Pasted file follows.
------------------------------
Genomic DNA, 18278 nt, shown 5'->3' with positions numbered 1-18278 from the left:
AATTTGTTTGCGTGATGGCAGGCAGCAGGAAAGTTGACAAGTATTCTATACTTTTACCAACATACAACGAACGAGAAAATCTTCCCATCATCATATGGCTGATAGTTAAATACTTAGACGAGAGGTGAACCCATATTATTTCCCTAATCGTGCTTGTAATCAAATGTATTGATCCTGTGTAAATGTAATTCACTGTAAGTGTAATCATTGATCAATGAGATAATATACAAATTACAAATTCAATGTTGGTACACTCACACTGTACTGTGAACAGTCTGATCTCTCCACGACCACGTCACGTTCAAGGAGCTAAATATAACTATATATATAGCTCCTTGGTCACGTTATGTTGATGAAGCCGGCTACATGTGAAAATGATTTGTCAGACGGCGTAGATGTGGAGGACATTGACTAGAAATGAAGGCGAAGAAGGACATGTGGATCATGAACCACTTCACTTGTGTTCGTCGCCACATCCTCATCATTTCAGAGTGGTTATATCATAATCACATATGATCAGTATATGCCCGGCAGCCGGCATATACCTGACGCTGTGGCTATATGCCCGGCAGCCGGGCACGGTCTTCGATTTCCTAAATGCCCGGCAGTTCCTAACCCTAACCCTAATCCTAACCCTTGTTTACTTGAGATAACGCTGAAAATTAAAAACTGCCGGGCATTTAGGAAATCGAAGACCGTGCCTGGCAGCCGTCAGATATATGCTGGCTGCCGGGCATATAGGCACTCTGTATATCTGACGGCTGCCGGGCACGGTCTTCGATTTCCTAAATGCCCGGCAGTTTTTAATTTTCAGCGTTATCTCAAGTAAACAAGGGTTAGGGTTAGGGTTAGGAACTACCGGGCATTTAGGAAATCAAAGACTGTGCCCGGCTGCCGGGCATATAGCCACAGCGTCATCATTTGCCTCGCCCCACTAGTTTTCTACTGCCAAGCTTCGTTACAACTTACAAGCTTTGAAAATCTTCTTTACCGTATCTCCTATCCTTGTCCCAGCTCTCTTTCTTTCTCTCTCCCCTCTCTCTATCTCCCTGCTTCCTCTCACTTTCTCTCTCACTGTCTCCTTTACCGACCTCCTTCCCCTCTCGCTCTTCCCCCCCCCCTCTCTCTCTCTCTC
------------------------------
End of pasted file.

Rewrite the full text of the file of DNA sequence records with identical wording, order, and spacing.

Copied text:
Genomic DNA, 18278 nt, shown 5'->3' with positions numbered 1-18278 from the left:
AATTTGTTTGCGTGATGGCAGGCAGCAGGAAAGTTGACAAGTATTCTATACTTTTACCAACATACAACGAACGAGAAAATCTTCCCATCATCATATGGCTGATAGTTAAATACTTAGACGAGAGGTGAACCCATATTATTTCCCTAATCGTGCTTGTAATCAAATGTATTGATCCTGTGTAAATGTAATTCACTGTAAGTGTAATCATTGATCAATGAGATAATATACAAATTACAAATTCAATGTTGGTACACTCACACTGTACTGTGAACAGTCTGATCTCTCCACGACCACGTCACGTTCAAGGAGCTAAATATAACTATATATATAGCTCCTTGGTCACGTTATGTTGATGAAGCCGGCTACATGTGAAAATGATTTGTCAGACGGCGTAGATGTGGAGGACATTGACTAGAAATGAAGGCGAAGAAGGACATGTGGATCATGAACCACTTCACTTGTGTTCGTCGCCACATCCTCATCATTTCAGAGTGGTTATATCATAATCACATATGATCAGTATATGCCCGGCAGCCGGCATATACCTGACGCTGTGGCTATATGCCCGGCAGCCGGGCACGGTCTTCGATTTCCTAAATGCCCGGCAGTTCCTAACCCTAACCCTAATCCTAACCCTTGTTTACTTGAGATAACGCTGAAAATTAAAAACTGCCGGGCATTTAGGAAATCGAAGACCGTGCCTGGCAGCCGTCAGATATATGCTGGCTGCCGGGCATATAGGCACTCTGTATATCTGACGGCTGCCGGGCACGGTCTTCGATTTCCTAAATGCCCGGCAGTTTTTAATTTTCAGCGTTATCTCAAGTAAACAAGGGTTAGGGTTAGGGTTAGGAACTACCGGGCATTTAGGAAATCAAAGACTGTGCCCGGCTGCCGGGCATATAGCCACAGCGTCATCATTTGCCTCGCCCCACTAGTTTTCTACTGCCAAGCTTCGTTACAACTTACAAGCTTTGAAAATCTTCTTTACCGTATCTCCTATCCTTGTCCCAGCTCTCTTTCTTTCTCTCTCCCCTCTCTCTATCTCCCTGCTTCCTCTCACTTTCTCTCTCACTGTCTCCTTTACCGACCTCCTTCCCCTCTCGCTCTTCCCCCCCCCCTCTCTCTCTCTCTC